Syrian poet Rasha Omran’s latest collection, زوجةٌ سرِّيَّةٌ للغياب [A Secret Wife of Absence], is now out from Al-Mutawassit Press. Omran’s sixth collection offers a sustained meditation on love, loneliness, and heartbreak through a series of concise, image-dense poems:

The poet, born in Tartus, Syria in 1964, now lives in Egypt.

The three poems below were selected and translated by Phoebe Carter.

 

Shawl

 

I know Love has hiding places no one can find

Sometimes he pokes his head out like a timid snake

Someday

he’ll slip out in his full length to come rest in my arms

I, the constant lover

will give him a long kiss

and wait

My kiss won’t turn him into a radiant prince

as the fairy tales told us

He’ll just wrap himself around my body and fall into a deep sleep

I’ll peel off his precious skin

to fashion an elegant shawl

And so I’ll live out the rest of my days:

a woman wearing about her shoulders the elegant skin of Love

as she searches for a spell to chant three times

to wake the snake wrapped around her body

who will give her a long kiss

before falling back to sleep.

            Normal life

Because I, too, know that no one dies of love,

I live my life like a normal woman.

I wake up in the morning, drink my coffee, do all the things any single woman like me would do.

Then, before going to sleep, I sweep up the death that’s piled up on the floorboards

throughout the day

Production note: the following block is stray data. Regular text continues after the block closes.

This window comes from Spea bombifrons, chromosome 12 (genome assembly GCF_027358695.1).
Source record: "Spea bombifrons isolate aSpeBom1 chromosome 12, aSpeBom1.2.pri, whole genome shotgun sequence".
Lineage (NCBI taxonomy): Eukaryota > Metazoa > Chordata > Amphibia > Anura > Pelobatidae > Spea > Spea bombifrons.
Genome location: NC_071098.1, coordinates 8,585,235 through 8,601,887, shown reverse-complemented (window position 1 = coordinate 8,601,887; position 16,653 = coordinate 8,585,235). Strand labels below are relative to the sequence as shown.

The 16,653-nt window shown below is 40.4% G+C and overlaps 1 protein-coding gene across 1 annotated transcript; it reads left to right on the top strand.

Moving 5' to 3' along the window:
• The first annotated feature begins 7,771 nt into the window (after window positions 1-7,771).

Every day I do this

and every day I forget to plug the hole you dug in my soul when you left

this hole leaking death like dust leaving my body.

And so

I stay alive as certain proof that no one dies of love.

            Charms

I know my love for you is strange

One day it will become a story passed down through generations of women

I’ll be just a speck in the void then

Twinkling star-like

Every time a grandmother tells her granddaughter

The story of the lover

Who etched a charm into her skin

In the shape of a house, its windows flung open

Its entrance furnished with dew-dropped grass

Even if her beloved wanted to step inside

He wouldn’t notice the charm

Turning his hands into two blossoming palm trees

Every time he nears the windows

Trying to draw them closed

Phoebe Carter, a Ph.D. student in comparative literature at Harvard University, is ArabLit’s Cairo Editor.

The book is available:

On Jamalon.

Also: 

Rasha Omran Trilingual Poetry Collection Free, Online

Rasha Omran: ‘Now Death For Me Is No Longer Abstract’